On June 30, 2006, the World Bank's Development Research Group (DECRG) published Research Highlights 2005, the first of an annual series that describes the major research themes and highlights of the Bank’s principal research unit and provides a complete list of its output. We spoke to L. Alan Winters, the Group’s Director, about the significance and scope of DECRG’s research agenda and its widespread impact on development thinking.
Q. As the Bank’s principal research unit, what is the scope of DECRG’s research agenda and who benefits from its work?
A. The Development Economics Vice-Presidency as a whole provides intellectual leadership, data, and analytical services both to the Bank and the development community. The broad objective is to promote understanding of development policies. As part of this Vice-Presidency, the Development Research Group undertakes and stimulates high-quality research. We aim to generate new knowledge on the development process and policies that enhance it.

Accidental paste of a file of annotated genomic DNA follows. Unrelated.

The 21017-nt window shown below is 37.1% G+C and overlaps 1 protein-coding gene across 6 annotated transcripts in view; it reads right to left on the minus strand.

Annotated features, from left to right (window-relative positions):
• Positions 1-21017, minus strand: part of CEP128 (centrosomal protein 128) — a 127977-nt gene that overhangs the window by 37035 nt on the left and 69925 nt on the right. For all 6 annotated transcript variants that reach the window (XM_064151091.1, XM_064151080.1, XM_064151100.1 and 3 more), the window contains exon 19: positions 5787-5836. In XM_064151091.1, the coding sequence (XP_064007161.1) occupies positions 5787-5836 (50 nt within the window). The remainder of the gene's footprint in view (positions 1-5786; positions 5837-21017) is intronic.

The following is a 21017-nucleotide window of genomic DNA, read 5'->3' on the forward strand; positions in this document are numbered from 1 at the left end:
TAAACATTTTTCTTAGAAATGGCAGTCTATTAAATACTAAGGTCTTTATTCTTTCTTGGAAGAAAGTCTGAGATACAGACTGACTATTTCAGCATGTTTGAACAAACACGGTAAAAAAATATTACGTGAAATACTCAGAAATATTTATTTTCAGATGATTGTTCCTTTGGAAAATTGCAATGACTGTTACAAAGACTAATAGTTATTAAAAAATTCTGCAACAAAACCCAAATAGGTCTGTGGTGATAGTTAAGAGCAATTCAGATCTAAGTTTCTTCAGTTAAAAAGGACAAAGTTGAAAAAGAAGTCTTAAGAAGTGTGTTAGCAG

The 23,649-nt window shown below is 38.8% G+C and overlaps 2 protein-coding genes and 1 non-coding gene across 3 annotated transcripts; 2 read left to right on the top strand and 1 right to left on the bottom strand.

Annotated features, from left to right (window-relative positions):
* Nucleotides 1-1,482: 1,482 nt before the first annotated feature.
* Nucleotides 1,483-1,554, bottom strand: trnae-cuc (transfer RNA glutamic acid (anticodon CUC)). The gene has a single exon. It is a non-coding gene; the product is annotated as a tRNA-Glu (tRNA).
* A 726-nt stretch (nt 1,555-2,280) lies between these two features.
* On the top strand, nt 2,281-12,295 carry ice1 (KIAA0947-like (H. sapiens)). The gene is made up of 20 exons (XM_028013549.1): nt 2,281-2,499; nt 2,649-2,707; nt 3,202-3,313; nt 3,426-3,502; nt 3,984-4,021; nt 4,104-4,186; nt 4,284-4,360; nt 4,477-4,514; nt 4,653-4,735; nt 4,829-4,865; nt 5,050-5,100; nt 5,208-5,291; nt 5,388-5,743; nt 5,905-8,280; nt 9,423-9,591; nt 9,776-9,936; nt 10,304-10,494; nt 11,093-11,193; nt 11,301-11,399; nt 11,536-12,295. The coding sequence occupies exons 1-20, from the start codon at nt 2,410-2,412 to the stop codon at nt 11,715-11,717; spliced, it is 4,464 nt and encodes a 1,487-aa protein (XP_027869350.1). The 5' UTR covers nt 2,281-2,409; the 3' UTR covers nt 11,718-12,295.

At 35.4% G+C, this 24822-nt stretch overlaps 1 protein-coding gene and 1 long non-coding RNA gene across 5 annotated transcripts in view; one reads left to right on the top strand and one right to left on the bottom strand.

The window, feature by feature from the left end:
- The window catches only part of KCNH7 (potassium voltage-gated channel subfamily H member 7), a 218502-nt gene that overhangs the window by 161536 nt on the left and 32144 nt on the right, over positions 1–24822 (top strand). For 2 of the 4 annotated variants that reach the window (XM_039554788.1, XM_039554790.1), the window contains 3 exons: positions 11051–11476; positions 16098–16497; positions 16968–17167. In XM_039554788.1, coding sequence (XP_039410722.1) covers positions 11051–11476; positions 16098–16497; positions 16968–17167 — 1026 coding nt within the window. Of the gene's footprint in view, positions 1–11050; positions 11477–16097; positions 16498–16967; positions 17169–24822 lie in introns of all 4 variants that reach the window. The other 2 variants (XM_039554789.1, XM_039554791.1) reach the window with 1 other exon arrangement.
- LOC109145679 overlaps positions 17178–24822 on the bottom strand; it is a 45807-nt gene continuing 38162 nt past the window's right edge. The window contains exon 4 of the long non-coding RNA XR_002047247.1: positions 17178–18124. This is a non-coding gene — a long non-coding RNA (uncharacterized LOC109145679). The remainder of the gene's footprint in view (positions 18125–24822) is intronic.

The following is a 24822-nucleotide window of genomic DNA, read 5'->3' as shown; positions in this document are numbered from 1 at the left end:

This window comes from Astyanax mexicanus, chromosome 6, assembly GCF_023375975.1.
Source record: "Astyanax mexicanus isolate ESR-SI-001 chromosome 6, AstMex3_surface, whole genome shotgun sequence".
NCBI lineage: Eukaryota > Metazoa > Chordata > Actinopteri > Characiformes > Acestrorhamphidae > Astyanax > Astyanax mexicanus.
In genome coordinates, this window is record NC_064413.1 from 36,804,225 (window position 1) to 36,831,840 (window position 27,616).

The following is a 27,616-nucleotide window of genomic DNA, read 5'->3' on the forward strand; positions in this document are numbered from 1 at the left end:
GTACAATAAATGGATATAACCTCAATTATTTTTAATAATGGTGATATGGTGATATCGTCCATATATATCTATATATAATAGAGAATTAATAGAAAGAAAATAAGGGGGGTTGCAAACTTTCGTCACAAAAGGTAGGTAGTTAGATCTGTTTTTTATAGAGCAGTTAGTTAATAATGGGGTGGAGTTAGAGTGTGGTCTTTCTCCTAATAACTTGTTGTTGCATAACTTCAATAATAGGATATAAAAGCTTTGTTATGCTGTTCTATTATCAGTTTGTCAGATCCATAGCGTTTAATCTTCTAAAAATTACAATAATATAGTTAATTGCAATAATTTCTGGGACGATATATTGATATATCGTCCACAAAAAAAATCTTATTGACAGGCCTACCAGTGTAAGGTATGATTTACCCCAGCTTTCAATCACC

While we do plenty of country-specific and sector-specific analysis, our focus is really on general lessons and their wider applicability, with a view to serving poor people in developing countries. To maximize the chances of helping these people, we inform not only the Bank’s operations and senior management of our findings, but also policymakers, academics, the development community at large, and the general public.
Q. Can you give us some examples of the impact the Research Group’s work has recently had on development thinking, policy, and processes?
A. Certainly. A recent example is the roll-out of industrial pollution monitoring in China, a country which faces one of the toughest pollution challenges in the world. This was the direct result of more than a decade of DECRG research. We conducted pilot studies in partnership with local agencies in several countries to test the emissions disclosure approach that is now standard in China.